The highlight of the trip--maybe for all of us?--was the side trip to Smith Island. I have to admit that I was nervous to go because I had built it up in my mind over the last 24 years or so; since I was ten and first read about the island. Back in college, I had planned a trip to Australia and then had a dream where I was rafting from tiny uninhabited island to tiny uninhabited island in Oceania on a Kon-tiki raft and the dream was so amazing that I cancelled my trip to Australia because I didn't want to ruin the image I had in my head. I ended up going to Norway instead and went to the Thor Heyerdahl museum where I saw...a Kon-tiki raft.
But my image of Oceania remains intact.
I am happy to report that Smith Island fulfilled all expectations. It looked different in terms of where I had placed buildings inside my head, but overall seemed the same; therefore, it was like walking into my own imagination. I just wanted to be in that space--it didn't need to do anything and we barely did do anything while we were on the island. I just wanted to breathe there and be there and exist there. I literally fell in love with it, head-over-heels, completely, school-girl crush it.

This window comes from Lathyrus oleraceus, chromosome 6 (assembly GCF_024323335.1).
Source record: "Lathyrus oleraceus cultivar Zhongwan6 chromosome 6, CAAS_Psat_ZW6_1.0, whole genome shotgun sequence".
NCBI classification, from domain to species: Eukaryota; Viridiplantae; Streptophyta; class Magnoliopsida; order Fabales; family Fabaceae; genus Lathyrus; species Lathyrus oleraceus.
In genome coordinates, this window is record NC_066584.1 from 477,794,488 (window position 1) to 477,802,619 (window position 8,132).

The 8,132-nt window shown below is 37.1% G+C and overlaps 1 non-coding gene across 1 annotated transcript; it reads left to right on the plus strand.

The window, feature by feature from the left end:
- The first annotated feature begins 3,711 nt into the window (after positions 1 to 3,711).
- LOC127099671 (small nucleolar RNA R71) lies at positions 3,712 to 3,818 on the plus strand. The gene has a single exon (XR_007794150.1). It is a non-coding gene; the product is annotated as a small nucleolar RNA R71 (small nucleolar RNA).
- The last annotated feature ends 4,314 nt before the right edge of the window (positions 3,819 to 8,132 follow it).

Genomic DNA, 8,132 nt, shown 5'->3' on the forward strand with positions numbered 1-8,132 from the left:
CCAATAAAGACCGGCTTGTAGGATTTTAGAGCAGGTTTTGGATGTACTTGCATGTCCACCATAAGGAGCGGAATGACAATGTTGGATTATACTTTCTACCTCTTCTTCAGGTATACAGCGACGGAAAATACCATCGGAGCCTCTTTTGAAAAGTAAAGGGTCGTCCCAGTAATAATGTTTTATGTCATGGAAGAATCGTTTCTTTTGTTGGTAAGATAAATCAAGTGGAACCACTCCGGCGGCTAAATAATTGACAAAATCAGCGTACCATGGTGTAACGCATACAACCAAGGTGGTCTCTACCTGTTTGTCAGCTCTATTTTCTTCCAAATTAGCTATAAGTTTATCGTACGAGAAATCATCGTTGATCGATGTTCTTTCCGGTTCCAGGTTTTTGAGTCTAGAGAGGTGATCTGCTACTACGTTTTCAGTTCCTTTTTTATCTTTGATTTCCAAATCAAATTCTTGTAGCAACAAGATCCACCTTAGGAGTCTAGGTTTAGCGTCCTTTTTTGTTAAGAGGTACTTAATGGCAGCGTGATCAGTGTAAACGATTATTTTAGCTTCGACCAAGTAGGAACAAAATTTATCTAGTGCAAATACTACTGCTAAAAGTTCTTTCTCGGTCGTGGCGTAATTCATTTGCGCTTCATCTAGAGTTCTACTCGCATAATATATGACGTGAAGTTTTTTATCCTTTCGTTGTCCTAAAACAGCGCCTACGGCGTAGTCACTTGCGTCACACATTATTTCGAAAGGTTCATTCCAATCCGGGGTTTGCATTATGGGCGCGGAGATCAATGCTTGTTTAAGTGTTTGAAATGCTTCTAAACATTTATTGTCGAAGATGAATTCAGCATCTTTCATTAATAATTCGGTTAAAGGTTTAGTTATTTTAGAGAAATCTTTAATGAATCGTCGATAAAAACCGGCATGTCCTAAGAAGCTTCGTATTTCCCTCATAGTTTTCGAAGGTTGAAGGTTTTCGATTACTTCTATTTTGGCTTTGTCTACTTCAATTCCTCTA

We ate lunch at one of the two restaurants on the island--a place with not one vegetarian option (the waitress commented that I wasn't ordering anything and I said, "I'm a vegetarian" and she laughed and said, "good luck out here!") and only one semi-kosher-like option: fish and chips. We rented a golf cart and allowed the Wolvog to drive us with some guidance from Josh because it was that sort of place--where you felt fine allowing a not-quite-four-year-old to drive a golf cart over the barely-there streets. The ChickieNob and I wore sundresses and when she asked why we were dressed up, I admitted that I was emotional and it felt momentous to finally be there and I wanted to look nice to mark the event. She nodded solemnly and said, "Bronner must have known too because she is wearing a pink sparkle dress with pink sparkle shoes and pink sparkle ribbons in her hair."